His music will live on forever down the road, but equally important was his presence at the forefront of the labor movement, the struggle for Civil Rights, the peace and anti-war movements, and the fight for a clean world. His music has been the voice for millions of people all over the world. Once blacklisted from national television for being unafraid to voice his opinions, he was given the nation’s highest artistic honors at the Kennedy Center in December 1994. In January 1996 he was inducted into the Rock and Roll Hall of Fame. Although he left Harvard during his second year, in the spring of 1996 he was awarded the Harvard Arts Medal, presented annually to a Harvard graduate who has made an important contribution to the arts.
He won a Grammy Award for Best Traditional Folk Album of 1996 in February 1997 for his Living Music recording “Pete.” At the end of April 1999, he traveled to Cuba to accept the Felix Varela Medal, that nation’s highest honor for “his humanistic and artistic work in defense of the environment and against racism.” In April 2000, he was named one of America’s Living Legends by the Library of Congress. The recognition of Pete Seeger’s invaluable contributions to American culture and history continue in the twenty-first century. He won a Grammy Award in 2008 for his Appleseed Recording, “Pete Seeger: At 89,” and again in 2011 for his “Tomorrow’s Children” album.
The discography of Pete Seeger consists of fifty-two studio albums, twenty-three compilation albums, ten live albums, and five singles. Seeger's musical career started in 1940 when he joined The Almanac Singers. He stayed with the group for two years until he was drafted into the Army. After the end of World War II, Seeger and another former member of the Almanacs, Lee Hays, founded The Weavers. After the demise of the Weavers, Seeger released his first solo album, American Folk Songs for Children, in 1953 on Folkways Records. He continued to release albums on Folkways until he was signed to Capitol in 1961. He would go on and record music for the rest of his days.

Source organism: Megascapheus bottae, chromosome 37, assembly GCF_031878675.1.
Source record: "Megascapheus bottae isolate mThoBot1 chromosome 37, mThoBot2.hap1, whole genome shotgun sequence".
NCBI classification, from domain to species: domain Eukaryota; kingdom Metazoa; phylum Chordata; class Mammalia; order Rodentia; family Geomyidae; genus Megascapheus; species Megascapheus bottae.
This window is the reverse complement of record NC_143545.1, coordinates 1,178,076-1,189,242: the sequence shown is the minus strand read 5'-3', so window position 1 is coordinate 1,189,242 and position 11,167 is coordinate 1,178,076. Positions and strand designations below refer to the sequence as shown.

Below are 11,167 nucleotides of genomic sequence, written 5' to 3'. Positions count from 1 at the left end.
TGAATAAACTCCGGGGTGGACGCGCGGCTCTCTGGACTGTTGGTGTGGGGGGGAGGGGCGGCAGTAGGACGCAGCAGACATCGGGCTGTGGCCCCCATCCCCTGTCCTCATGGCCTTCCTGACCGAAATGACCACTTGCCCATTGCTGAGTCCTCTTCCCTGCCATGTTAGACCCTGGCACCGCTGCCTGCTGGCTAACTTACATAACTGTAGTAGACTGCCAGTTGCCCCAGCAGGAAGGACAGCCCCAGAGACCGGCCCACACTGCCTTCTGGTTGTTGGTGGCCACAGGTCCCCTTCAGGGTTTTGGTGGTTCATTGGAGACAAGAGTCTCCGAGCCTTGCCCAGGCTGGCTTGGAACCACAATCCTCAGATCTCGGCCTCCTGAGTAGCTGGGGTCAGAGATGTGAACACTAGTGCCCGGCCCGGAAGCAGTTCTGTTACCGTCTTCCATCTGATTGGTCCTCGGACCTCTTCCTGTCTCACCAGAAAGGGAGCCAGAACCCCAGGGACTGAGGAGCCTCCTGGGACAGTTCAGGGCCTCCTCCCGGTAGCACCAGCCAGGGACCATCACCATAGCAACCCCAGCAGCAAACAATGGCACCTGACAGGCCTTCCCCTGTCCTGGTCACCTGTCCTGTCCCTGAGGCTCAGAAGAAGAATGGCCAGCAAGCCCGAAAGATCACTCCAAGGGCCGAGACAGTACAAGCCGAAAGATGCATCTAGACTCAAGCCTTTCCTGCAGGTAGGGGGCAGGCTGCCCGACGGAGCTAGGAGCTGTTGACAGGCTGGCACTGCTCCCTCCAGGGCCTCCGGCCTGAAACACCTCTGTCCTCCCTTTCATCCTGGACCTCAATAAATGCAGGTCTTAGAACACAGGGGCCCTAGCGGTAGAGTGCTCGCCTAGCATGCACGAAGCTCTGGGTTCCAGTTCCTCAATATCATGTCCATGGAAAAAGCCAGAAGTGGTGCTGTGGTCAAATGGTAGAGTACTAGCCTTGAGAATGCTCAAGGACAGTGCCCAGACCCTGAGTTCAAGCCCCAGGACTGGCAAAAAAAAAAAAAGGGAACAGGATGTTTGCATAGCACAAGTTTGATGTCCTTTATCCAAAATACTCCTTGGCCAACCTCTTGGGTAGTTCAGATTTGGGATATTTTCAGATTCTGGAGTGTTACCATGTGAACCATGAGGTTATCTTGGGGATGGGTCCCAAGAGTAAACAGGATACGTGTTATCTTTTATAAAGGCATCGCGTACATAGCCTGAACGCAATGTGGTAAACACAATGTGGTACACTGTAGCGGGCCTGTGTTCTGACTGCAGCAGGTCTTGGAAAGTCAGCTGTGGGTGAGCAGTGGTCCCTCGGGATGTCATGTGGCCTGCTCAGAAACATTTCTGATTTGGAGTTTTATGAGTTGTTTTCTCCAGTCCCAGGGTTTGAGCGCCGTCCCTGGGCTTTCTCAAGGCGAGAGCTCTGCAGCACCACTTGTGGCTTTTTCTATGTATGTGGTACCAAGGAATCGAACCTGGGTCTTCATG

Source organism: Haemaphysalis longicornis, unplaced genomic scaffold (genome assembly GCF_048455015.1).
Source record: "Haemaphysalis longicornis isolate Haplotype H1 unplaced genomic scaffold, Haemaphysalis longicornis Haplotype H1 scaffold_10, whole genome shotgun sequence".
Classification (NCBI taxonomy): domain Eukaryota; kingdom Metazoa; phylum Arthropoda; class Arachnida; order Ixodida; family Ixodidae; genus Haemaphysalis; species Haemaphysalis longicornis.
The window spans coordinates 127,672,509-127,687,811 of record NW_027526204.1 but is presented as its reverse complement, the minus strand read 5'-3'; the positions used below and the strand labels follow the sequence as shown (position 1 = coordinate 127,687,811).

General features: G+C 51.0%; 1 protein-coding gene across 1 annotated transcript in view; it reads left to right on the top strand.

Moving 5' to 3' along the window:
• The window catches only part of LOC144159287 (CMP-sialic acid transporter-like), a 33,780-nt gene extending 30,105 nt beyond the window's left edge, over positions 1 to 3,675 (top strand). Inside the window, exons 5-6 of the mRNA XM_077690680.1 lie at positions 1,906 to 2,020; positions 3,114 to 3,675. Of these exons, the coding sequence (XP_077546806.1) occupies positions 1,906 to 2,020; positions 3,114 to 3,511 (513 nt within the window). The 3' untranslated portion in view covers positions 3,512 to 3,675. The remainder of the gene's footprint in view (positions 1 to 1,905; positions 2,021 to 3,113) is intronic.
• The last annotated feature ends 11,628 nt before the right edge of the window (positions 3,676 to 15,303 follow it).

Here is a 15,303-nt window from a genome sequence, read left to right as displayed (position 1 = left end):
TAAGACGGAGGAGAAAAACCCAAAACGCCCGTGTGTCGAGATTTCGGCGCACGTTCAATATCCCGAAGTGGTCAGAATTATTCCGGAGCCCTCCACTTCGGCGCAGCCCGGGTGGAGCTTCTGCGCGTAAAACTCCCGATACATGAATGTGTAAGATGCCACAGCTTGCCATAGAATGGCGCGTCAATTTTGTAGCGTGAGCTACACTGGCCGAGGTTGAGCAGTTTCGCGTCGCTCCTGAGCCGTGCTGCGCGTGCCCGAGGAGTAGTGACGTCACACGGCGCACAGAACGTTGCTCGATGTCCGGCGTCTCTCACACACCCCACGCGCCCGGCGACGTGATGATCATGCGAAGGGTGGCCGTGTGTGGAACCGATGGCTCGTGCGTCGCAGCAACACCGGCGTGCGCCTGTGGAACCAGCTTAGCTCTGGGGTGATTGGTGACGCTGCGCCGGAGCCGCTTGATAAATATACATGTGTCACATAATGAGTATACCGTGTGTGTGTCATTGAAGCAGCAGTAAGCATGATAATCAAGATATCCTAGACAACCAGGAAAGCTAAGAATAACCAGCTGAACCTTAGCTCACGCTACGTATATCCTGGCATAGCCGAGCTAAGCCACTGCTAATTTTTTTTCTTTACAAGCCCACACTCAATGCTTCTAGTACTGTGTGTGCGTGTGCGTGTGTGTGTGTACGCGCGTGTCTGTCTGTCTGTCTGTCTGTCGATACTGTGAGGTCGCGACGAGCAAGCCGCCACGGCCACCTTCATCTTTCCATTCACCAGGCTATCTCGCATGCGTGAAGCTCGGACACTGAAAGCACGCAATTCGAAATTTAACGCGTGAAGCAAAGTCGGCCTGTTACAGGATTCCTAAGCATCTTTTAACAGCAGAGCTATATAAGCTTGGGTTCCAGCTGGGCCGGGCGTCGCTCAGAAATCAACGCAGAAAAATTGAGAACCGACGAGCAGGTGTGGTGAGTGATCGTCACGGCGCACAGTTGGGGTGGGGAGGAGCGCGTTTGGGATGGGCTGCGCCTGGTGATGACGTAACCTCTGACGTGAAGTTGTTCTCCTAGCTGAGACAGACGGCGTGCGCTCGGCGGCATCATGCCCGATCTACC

As a songwriter, he was the author or co-author of "Where Have All the Flowers Gone?" (with Joe Hickerson), "If I Had a Hammer (The Hammer Song)" (composed with Lee Hays of The Weavers), and "Turn, Turn, Turn!", which have been recorded by many artists both in and outside the folk revival movement and are still sung throughout the world. "If I Had a Hammer" was a hit for Peter, Paul & Mary (1962) and Trini Lopez (1963), while The Byrds popularized "Turn, Turn, Turn!" in the mid-1960s, as did Judy Collins in 1964 and The Seekers in 1966.